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NEWS
November 14, 1991
Although none of Maryland's 24 school districts earned distinguished marks in the state's annual performance assessment released this week, the fact that Baltimore city schools ranked at the bottom of the list is particular cause for concern. The system has been trying to improve itself for years, with varying degrees of enthusiasm. What the state education department report makes painfully clear is that, for the most part, these efforts have failed.The image of city schools that emerges is one of a struggling, under-funded system that fails to educate the vast majority of students to minimum standards of competence and that tolerates a level of chronic absenteeism that leads to a third of students dropping out before graduating from high school.
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NEWS
May 27, 2014
I was a Baltimore City school teacher for 34 years and have worked for the past 10 years as a Title I tutor in non-public schools. I too am sickened by Mr. Gansler's campaign ad blaming teachers for failing schools ( "Dear Mr. Gansler," May 20). His comments show a total disregard for dedicated teachers in Maryland schools. We too want the best for our students. That is why we spend hours each night planning activities that will engage our children. Mr. Gansler, we do consider them our children.
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NEWS
By Sean R. Tuffnell | March 9, 2000
DALLAS -- Poll after poll shows that education consistently registers among voters' top concerns -- regardless of party identification, gender or race. Parents see lower test scores, rising dropout rates and an economy increasingly driven by a high-tech work force, and they are becoming angry. The fear and frustration is especially high in poor urban areas with high minority populations and some of the worst-performing schools. Many parents in those areas are pleading for the right to choose a way out for their children.
NEWS
May 26, 2014
As an alumnus of the Baltimore School for the Arts I was outraged by Patricia Schultheis' recent commentary on the school ( "Who is responsible for Jabril?" May 19). The School for the Arts not only changed my life but has done so for more than two generations of students. I came from parents who used drugs and abused me. I came from a failing Baltimore City school system to a place where I was encouraged to learn. The School for the Arts is the only thing that kept me from being on the street.
NEWS
By Liz Bowie ... and Liz Bowie ...,Sun reporter | April 30, 2008
Maryland school officials gave their approval yesterday to plans to overhaul nine failing schools in the state. Teachers will have to reapply for their jobs at three Baltimore County and five Prince George's County schools. The three Baltimore County schools are Woodlawn High, Lansdowne Middle and Southwest Academy. In Harford County, the principal of failing Edgewood Middle School is retiring and will be replaced with someone who has gone through a national principal training program, called New Leaders for New Schools.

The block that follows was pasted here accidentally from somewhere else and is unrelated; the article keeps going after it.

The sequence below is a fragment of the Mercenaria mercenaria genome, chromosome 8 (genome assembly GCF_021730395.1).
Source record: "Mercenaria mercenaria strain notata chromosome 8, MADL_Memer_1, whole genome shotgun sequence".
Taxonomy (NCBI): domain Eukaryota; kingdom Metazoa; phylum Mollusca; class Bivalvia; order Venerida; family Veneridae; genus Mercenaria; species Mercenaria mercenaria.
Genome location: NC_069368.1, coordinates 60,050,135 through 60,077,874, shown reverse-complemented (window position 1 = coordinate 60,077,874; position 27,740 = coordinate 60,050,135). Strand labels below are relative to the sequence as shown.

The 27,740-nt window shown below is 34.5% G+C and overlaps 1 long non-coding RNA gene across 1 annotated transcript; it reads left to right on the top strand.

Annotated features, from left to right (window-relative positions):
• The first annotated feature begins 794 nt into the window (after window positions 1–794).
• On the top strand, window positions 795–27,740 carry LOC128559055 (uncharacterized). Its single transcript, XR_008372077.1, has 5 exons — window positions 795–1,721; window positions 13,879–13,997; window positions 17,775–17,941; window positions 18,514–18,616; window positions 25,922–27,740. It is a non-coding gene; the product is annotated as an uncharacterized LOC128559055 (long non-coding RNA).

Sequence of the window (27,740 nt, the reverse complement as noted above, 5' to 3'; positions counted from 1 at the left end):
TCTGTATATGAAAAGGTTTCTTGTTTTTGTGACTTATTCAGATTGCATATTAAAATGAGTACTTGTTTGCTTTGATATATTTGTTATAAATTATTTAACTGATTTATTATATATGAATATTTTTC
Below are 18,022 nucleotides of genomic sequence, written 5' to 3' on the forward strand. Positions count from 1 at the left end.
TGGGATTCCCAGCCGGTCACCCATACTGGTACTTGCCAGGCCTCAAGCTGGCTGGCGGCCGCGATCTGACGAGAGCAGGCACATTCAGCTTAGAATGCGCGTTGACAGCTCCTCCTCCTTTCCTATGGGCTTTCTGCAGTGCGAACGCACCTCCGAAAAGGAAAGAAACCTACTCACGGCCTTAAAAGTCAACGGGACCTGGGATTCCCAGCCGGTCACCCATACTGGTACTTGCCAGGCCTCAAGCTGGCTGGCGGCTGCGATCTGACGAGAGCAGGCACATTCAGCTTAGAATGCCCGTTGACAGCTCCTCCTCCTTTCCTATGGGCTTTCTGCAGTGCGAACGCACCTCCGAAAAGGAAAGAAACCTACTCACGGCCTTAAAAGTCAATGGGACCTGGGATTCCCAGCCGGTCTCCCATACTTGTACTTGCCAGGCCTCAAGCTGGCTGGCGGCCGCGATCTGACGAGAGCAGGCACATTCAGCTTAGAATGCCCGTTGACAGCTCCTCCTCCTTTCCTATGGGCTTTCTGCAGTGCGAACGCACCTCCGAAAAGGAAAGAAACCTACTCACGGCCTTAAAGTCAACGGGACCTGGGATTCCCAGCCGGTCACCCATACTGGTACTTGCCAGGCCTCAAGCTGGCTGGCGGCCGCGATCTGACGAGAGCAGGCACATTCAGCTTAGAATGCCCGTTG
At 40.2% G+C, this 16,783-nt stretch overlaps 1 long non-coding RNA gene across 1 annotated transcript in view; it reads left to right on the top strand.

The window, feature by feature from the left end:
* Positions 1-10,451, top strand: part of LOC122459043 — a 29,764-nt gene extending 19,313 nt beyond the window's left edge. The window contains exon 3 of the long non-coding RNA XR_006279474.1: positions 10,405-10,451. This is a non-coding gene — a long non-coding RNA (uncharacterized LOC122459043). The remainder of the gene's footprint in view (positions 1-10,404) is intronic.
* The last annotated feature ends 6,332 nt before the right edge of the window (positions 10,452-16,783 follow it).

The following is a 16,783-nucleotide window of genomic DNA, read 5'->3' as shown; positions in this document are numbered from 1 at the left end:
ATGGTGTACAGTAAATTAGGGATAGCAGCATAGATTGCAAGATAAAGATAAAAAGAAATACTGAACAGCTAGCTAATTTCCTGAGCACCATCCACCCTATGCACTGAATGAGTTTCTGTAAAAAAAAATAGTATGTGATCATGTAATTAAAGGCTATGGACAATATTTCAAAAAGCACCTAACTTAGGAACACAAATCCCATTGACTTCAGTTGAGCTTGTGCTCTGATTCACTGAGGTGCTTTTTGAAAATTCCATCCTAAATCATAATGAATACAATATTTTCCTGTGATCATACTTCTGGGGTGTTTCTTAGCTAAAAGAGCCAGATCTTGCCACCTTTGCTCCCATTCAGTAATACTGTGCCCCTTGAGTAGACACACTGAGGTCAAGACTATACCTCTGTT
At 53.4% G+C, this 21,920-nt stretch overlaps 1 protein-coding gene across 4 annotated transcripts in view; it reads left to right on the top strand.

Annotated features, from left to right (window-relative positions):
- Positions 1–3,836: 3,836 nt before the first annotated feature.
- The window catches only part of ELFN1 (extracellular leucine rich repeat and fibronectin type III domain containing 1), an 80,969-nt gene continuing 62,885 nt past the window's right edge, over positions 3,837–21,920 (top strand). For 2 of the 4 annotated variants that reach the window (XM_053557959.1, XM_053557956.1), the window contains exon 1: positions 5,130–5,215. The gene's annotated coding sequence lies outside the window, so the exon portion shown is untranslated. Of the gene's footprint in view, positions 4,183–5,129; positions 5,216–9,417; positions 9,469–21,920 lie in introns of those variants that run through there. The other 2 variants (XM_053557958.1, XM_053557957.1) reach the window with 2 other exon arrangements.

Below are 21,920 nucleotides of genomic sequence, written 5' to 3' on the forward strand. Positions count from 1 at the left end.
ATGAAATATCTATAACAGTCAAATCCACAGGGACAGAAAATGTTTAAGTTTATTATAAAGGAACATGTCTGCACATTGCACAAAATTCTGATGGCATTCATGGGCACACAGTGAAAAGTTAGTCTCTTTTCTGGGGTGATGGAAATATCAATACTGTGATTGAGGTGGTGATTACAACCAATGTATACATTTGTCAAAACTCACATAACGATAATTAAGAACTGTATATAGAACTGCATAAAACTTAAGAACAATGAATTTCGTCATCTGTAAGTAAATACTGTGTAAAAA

NEWS
May 28, 1998
WITH THE appointment of Robert Booker as chief executive officer of the Baltimore City Public Schools, the Board of School Commissioners has completed its most important task.Without strong, consistent and persuasive leadership, the school system will not overcome the problems that contribute to the failure of students to achieve academic success.Dr. Booker has many strengths the system needs -- extensive experience in a large, urban school system; solid grounding in the intricacies of budgets and bureaucracies, and the ability to listen and to lead.
NEWS
July 29, 2009
Heartened by the release of standardized test scores showing big gains for city public school students, Baltimore schools CEO Andr?s Alonso is moving quickly to follow up with the next phase of his ambitious reform agenda. The department is closing seven more underperforming elementary and secondary schools at the same time that it expands three others that have proven successful. The changes are part of a sweeping reorganization plan unveiled in March and are aimed at speeding up the pace of measurable improvements in student performance.
NEWS
By Mike Bowler and Mike Bowler,SUN STAFF | August 7, 2002
State school officials are scrambling to find room for more of the hundreds of Baltimore City and Prince George's County children who want to transfer this fall from failing public schools. Baltimore received 347 applications from 30,000 children eligible for transfer under the new federal No Child Left Behind Act. The district scheduled a lottery tomorrow to fill 194 seats it says are open this fall in better schools. About 700 of the 6,000 eligible students in Prince George's applied, but the district found room for only 100. "We're not interested in being confrontational," said Ronald A. Peiffer, assistant state superintendent.
NEWS
By Gina Davis and Gina Davis,SUN STAFF | August 12, 2005
Taking advantage of recently relaxed rules, several area districts have persuaded the state to remove schools from a list of those that had failed to demonstrate "adequate yearly" academic progress under the federal No Child Left Behind law. The results of the appeals - based on a change in how children with learning disabilities are treated under the state's accountability program - came as a relief to school systems. Remaining on the list could subject the schools to an escalating list of sanctions that includes, ultimately, a state takeover.